Those feelings soon changed. Not long after Erewhon appeared Butler began to see what he considered the dark side of Darwin's theory: it portrayed evolution as a wholly mechanical process that removed any spark of creative vitality from the universe. This was directly counter to the views expressed, supposedly as a joke, in The Book of the Machines, which argued that willful intention can be discerned on far lower rungs of the evolutionary ladder than those occupied by human beings.
"Even a potato in a dark cellar has a certain low cunning about him which serves him in excellent stead," the Book of Machines says.
He knows perfectly well what he wants and how to get it. He sees the light coming from the cellar window and sends his shoots crawling straight thereto; they will crawl along the floor and up the wall and out at the cellar window; if there be a little earth anywhere on the journey he will find it and use it for his own ends.
Thomas Nagel makes the same point in Mind and Cosmos when he contends that "intelligibility" is "latent in the nature of things." The difference is that Nagel means his argument to be taken seriously, whereas Butler, initially at least, did not.
Early in his writing career Butler considered himself a devotee of Darwin; letters he'd written to newspapers defending natural selection were favorably noted by Darwin himself. Apparently, playing with the ideas implicit in Darwin's theory sowed seeds of doubt in Butler's mind that grew into full-fledged dissent. As Butler's biographer, Clara Stillman, put it, "One of the most interesting things about Butler's reaction to Darwinism is the fact that he was already criticizing it subconsciously before he had any conscious quarrel with it."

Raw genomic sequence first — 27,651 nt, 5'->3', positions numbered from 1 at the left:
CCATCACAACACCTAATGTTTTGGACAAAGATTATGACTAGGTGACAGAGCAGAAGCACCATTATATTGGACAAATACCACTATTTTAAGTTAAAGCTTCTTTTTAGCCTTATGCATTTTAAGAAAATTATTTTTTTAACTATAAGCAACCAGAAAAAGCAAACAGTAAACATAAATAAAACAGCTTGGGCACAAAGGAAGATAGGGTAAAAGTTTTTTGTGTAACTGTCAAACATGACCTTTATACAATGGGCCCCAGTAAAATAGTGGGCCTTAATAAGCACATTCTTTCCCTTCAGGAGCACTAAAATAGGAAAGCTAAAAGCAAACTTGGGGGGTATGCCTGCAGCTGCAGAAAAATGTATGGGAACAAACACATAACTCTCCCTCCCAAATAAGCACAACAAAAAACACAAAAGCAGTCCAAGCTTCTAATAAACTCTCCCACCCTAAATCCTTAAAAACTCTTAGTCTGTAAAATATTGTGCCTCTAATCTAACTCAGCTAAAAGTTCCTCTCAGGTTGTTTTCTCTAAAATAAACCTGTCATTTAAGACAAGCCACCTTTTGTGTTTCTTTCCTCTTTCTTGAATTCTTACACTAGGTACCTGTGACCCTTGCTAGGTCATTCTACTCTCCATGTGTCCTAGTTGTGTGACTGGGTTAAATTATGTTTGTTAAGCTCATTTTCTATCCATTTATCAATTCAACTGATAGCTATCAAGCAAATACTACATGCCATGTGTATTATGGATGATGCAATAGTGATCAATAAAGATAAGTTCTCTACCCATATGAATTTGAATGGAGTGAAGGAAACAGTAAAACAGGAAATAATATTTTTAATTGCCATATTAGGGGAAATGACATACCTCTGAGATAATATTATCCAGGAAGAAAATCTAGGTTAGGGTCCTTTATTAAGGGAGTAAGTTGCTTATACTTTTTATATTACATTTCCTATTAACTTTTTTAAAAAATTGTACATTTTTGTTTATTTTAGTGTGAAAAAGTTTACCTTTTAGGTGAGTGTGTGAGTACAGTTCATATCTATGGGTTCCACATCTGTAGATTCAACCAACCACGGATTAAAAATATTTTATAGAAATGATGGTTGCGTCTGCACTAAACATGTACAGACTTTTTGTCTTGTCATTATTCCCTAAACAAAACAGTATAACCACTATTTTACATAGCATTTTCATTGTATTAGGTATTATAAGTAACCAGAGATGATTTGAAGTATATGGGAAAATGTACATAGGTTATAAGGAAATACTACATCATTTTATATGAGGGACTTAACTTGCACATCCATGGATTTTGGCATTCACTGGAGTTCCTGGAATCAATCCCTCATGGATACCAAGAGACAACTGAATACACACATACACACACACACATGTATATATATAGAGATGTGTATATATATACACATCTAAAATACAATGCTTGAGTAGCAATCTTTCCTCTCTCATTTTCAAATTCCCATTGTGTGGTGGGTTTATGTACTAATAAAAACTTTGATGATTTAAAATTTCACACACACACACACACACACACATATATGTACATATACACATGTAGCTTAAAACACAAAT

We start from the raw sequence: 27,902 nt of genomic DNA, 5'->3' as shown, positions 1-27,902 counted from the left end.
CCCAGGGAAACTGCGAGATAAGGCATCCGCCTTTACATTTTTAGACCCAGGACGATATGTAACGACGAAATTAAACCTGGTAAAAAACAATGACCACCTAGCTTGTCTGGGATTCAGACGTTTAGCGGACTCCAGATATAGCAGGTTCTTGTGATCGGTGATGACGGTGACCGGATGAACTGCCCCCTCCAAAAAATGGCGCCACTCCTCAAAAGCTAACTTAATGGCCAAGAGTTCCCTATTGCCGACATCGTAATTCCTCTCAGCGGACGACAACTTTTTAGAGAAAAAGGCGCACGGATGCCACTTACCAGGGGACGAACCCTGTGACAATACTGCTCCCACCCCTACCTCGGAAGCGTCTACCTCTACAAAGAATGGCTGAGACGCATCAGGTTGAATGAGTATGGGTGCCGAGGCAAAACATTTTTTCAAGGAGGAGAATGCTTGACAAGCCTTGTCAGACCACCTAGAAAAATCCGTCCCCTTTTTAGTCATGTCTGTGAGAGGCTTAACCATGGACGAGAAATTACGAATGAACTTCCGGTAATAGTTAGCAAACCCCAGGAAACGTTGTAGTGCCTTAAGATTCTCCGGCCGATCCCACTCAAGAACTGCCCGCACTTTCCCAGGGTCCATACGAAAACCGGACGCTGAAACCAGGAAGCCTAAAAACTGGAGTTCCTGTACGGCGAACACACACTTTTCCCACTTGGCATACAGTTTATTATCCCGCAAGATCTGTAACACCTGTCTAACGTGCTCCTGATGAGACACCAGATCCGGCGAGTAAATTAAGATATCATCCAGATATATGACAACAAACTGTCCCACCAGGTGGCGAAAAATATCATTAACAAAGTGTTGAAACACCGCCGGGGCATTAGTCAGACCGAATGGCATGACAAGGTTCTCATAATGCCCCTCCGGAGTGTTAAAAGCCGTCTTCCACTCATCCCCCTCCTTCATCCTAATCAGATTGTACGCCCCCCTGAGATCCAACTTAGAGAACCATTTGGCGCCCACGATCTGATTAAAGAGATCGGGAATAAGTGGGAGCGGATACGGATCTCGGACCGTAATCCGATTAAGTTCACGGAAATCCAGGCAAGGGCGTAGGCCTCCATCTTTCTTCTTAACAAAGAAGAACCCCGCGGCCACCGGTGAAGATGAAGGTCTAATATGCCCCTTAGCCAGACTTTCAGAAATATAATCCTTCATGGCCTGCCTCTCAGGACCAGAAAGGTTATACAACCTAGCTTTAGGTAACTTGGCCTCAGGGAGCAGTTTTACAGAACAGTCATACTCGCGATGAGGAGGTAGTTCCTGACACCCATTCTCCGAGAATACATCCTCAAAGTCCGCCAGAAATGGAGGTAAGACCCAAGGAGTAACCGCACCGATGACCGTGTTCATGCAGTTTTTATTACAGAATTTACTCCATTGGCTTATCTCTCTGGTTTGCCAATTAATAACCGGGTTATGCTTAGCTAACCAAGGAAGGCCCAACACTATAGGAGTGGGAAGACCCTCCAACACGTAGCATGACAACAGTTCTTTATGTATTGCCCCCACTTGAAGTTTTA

That quarrel would come to dominate the remainder of Butler's life. A series of books followed in which he relentlessly attacked not only the limitations of Darwinism, but the integrity of Darwin himself. The great man was guilty, Butler believed, of consistently failing to acknowledge the superior contributions to evolutionary theory of his predecessors, among them Buffon, Lamarck, and Erasmus Darwin, all of whom perceived signs of teleology in evolution.
Butler repeatedly argued that Darwinism explained the mechanics of evolution but overlooked its impetus, a point echoed by Nagel. "The appearance of animal consciousness," Nagel writes, "is evidently the result of biological evolution, but this well-supported empirical fact is not yet an explanation--it does not provide understanding, or enable us to see why the result was to be expected or how it came about."
Like Nagel, Butler believed purposefulness imbues all of creation. He was not an avowed atheist, as Nagel is, but he did eschew and dismiss conventional notions of deity in favor of what can be described as a scientifically-informed pantheism. There's no need, he wrote, to posit some "quasi-anthropomorphic being who schemed everything out much as a man would do, but on an infinitely vaster scale." Rather, he said,
The proper inference is that there is a low livingness in every atom of matter...It should not be doubted that wherever there is vibration and motion there is life and memory, and that there is vibration and motion at all times in all things.
Clara Stillman points out how neatly these ideas anticipate quantum physics, as well as the physics-inspired philosophies of Alfred North Whitehead and others.